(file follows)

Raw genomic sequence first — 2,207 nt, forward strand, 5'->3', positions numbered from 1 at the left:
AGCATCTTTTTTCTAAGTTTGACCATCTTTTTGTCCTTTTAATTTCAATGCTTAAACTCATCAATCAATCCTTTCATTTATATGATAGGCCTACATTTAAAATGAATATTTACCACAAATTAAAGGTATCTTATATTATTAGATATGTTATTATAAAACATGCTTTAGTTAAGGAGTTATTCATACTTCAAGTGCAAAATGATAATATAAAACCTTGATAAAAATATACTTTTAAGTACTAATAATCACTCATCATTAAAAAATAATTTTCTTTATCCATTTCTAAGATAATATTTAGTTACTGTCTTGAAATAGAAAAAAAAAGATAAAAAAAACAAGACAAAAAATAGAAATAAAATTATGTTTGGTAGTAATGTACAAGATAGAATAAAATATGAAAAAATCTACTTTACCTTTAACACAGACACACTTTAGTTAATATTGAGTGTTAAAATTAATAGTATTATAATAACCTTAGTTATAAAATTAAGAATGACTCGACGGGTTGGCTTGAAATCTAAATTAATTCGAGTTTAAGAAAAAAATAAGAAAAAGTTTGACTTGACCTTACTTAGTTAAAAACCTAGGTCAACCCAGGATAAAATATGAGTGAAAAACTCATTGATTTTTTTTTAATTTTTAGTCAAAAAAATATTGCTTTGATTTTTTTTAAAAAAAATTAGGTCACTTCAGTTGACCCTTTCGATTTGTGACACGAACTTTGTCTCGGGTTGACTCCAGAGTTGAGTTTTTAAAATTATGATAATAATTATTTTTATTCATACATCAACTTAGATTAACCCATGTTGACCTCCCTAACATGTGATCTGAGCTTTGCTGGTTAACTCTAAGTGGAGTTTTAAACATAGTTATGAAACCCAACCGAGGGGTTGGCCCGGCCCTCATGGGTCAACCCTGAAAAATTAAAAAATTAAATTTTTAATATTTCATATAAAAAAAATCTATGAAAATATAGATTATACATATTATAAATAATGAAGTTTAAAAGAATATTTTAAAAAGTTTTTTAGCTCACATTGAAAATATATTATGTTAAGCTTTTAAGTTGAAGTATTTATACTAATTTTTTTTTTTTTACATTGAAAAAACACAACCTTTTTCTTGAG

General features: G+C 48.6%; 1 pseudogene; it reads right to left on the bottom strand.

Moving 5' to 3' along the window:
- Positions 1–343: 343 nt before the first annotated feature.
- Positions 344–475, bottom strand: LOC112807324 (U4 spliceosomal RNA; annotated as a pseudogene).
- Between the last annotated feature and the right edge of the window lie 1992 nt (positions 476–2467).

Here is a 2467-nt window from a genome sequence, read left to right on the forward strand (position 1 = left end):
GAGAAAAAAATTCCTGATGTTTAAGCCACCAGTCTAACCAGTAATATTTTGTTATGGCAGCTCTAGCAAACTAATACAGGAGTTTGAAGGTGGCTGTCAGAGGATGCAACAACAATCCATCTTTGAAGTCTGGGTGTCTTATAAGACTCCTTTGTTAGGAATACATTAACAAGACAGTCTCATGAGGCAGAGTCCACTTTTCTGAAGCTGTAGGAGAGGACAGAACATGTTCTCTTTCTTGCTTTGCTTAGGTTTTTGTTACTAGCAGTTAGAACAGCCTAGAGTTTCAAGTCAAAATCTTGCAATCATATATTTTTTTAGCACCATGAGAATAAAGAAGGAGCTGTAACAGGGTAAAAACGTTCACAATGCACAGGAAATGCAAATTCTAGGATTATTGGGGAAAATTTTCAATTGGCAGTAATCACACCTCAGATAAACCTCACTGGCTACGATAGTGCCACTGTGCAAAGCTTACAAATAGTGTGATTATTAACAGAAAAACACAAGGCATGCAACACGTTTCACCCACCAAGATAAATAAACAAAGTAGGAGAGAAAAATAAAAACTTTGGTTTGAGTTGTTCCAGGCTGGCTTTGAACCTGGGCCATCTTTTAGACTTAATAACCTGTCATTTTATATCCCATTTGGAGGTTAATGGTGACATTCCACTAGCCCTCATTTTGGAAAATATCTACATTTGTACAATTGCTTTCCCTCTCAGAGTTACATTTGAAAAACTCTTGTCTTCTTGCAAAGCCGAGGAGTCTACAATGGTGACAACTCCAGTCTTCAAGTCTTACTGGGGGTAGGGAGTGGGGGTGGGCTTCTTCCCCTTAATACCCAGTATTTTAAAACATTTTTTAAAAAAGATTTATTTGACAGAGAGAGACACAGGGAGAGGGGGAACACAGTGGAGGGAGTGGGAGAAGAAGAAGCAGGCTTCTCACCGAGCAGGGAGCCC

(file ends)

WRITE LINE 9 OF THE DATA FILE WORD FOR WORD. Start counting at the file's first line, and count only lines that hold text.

GAGAAAAAAATTCCTGATGTTTAAGCCACCAGTCTAACCAGTAATATTTTGTTATGGCAGCTCTAGCAAACTAATACAGGAGTTTGAAGGTGGCTGTCAGAGGATGCAACAACAATCCATCTTTGAAGTCTGGGTGTCTTATAAGACTCCTTTGTTAGGAATACATTAACAAGACAGTCTCATGAGGCAGAGTCCACTTTTCTGAAGCTGTAGGAGAGGACAGAACATGTTCTCTTTCTTGCTTTGCTTAGGTTTTTGTTACTAGCAGTTAGAACAGCCTAGAGTTTCAAGTCAAAATCTTGCAATCATATATTTTTTTAGCACCATGAGAATAAAGAAGGAGCTGTAACAGGGTAAAAACGTTCACAATGCACAGGAAATGCAAATTCTAGGATTATTGGGGAAAATTTTCAATTGGCAGTAATCACACCTCAGATAAACCTCACTGGCTACGATAGTGCCACTGTGCAAAGCTTACAAATAGTGTGATTATTAACAGAAAAACACAAGGCATGCAACACGTTTCACCCACCAAGATAAATAAACAAAGTAGGAGAGAAAAATAAAAACTTTGGTTTGAGTTGTTCCAGGCTGGCTTTGAACCTGGGCCATCTTTTAGACTTAATAACCTGTCATTTTATATCCCATTTGGAGGTTAATGGTGACATTCCACTAGCCCTCATTTTGGAAAATATCTACATTTGTACAATTGCTTTCCCTCTCAGAGTTACATTTGAAAAACTCTTGTCTTCTTGCAAAGCCGAGGAGTCTACAATGGTGACAACTCCAGTCTTCAAGTCTTACTGGGGGTAGGGAGTGGGGGTGGGCTTCTTCCCCTTAATACCCAGTATTTTAAAACATTTTTTAAAAAAGATTTATTTGACAGAGAGAGACACAGGGAGAGGGGGAACACAGTGGAGGGAGTGGGAGAAGAAGAAGCAGGCTTCTCACCGAGCAGGGAGCCC